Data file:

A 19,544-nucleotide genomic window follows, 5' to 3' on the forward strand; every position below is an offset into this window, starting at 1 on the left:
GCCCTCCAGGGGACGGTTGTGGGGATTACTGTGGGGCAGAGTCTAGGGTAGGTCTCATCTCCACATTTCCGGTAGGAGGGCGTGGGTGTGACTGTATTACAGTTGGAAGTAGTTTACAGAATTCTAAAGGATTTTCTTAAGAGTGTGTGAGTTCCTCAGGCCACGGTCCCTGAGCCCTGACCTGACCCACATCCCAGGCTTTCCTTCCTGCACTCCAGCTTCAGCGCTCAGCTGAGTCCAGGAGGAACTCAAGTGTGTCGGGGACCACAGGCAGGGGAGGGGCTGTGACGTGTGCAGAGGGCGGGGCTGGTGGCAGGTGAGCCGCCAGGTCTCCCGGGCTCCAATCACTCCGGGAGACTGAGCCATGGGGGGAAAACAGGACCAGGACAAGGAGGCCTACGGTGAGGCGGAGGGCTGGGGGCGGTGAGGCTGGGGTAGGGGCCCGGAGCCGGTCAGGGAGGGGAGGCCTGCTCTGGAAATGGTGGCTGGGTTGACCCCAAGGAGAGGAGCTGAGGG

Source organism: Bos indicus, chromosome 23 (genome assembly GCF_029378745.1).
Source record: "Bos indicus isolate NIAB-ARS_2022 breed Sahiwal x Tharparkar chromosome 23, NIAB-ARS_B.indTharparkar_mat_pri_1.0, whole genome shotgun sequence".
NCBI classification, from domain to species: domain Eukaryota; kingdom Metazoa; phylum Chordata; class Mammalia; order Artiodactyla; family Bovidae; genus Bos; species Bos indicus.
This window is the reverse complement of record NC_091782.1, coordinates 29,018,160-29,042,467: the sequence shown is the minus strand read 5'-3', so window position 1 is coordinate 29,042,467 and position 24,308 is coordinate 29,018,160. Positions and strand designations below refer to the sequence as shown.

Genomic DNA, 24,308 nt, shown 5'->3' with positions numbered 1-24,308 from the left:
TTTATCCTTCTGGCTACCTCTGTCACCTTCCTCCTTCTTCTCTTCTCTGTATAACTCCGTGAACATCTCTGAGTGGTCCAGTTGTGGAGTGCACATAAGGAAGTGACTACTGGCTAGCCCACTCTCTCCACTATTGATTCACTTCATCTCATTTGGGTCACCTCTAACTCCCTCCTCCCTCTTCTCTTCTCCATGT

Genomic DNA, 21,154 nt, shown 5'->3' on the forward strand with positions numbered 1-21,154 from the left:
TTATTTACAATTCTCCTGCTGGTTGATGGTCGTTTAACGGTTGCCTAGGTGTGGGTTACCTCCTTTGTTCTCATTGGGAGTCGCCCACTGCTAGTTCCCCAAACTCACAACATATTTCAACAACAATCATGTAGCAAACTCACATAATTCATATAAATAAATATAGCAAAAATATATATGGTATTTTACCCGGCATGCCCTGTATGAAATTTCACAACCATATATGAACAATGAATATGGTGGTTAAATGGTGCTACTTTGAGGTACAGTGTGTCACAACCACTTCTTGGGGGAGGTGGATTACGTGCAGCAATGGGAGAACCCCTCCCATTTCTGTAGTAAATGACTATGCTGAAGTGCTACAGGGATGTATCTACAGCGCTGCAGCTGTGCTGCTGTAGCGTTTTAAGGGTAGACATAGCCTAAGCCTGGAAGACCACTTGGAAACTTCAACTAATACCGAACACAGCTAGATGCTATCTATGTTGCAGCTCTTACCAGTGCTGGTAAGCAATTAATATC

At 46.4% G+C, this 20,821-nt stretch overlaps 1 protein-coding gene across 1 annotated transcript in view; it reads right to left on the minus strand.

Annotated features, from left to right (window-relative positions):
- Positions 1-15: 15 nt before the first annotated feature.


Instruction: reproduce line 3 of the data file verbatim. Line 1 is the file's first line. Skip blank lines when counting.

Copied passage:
Source organism: Bos indicus, chromosome 23 (genome assembly GCF_029378745.1).